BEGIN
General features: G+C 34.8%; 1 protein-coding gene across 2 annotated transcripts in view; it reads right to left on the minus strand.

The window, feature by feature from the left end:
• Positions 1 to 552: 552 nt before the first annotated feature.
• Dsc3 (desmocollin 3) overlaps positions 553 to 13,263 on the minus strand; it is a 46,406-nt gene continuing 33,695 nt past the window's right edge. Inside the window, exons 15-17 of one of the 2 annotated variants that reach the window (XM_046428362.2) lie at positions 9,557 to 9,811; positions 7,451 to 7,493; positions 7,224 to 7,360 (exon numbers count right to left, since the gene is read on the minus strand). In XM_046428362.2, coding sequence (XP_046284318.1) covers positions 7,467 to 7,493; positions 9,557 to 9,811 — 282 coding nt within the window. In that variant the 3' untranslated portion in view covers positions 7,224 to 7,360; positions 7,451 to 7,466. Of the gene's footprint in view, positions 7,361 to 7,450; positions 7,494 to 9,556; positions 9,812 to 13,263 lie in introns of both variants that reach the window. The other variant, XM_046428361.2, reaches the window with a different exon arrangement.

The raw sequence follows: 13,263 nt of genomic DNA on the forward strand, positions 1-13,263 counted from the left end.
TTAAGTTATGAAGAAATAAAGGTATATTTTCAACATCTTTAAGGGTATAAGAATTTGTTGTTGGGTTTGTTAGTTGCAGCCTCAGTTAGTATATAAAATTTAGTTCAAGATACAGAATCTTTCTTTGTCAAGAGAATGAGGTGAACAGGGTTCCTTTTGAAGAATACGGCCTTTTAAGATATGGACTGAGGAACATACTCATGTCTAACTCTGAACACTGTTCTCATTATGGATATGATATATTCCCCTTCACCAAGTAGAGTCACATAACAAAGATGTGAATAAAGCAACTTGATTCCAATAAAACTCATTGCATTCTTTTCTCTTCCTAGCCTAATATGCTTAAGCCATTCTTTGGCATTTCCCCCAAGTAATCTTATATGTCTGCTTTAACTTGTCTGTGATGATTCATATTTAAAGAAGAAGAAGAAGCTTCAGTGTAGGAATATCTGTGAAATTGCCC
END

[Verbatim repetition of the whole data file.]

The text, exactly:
General features: G+C 34.8%; 1 protein-coding gene across 2 annotated transcripts in view; it reads right to left on the minus strand.

The window, feature by feature from the left end:
• Positions 1 to 552: 552 nt before the first annotated feature.
• Dsc3 (desmocollin 3) overlaps positions 553 to 13,263 on the minus strand; it is a 46,406-nt gene continuing 33,695 nt past the window's right edge. Inside the window, exons 15-17 of one of the 2 annotated variants that reach the window (XM_046428362.2) lie at positions 9,557 to 9,811; positions 7,451 to 7,493; positions 7,224 to 7,360 (exon numbers count right to left, since the gene is read on the minus strand). In XM_046428362.2, coding sequence (XP_046284318.1) covers positions 7,467 to 7,493; positions 9,557 to 9,811 — 282 coding nt within the window. In that variant the 3' untranslated portion in view covers positions 7,224 to 7,360; positions 7,451 to 7,466. Of the gene's footprint in view, positions 7,361 to 7,450; positions 7,494 to 9,556; positions 9,812 to 13,263 lie in introns of both variants that reach the window. The other variant, XM_046428361.2, reaches the window with a different exon arrangement.

The raw sequence follows: 13,263 nt of genomic DNA on the forward strand, positions 1-13,263 counted from the left end.
TTAAGTTATGAAGAAATAAAGGTATATTTTCAACATCTTTAAGGGTATAAGAATTTGTTGTTGGGTTTGTTAGTTGCAGCCTCAGTTAGTATATAAAATTTAGTTCAAGATACAGAATCTTTCTTTGTCAAGAGAATGAGGTGAACAGGGTTCCTTTTGAAGAATACGGCCTTTTAAGATATGGACTGAGGAACATACTCATGTCTAACTCTGAACACTGTTCTCATTATGGATATGATATATTCCCCTTCACCAAGTAGAGTCACATAACAAAGATGTGAATAAAGCAACTTGATTCCAATAAAACTCATTGCATTCTTTTCTCTTCCTAGCCTAATATGCTTAAGCCATTCTTTGGCATTTCCCCCAAGTAATCTTATATGTCTGCTTTAACTTGTCTGTGATGATTCATATTTAAAGAAGAAGAAGAAGCTTCAGTGTAGGAATATCTGTGAAATTGCCC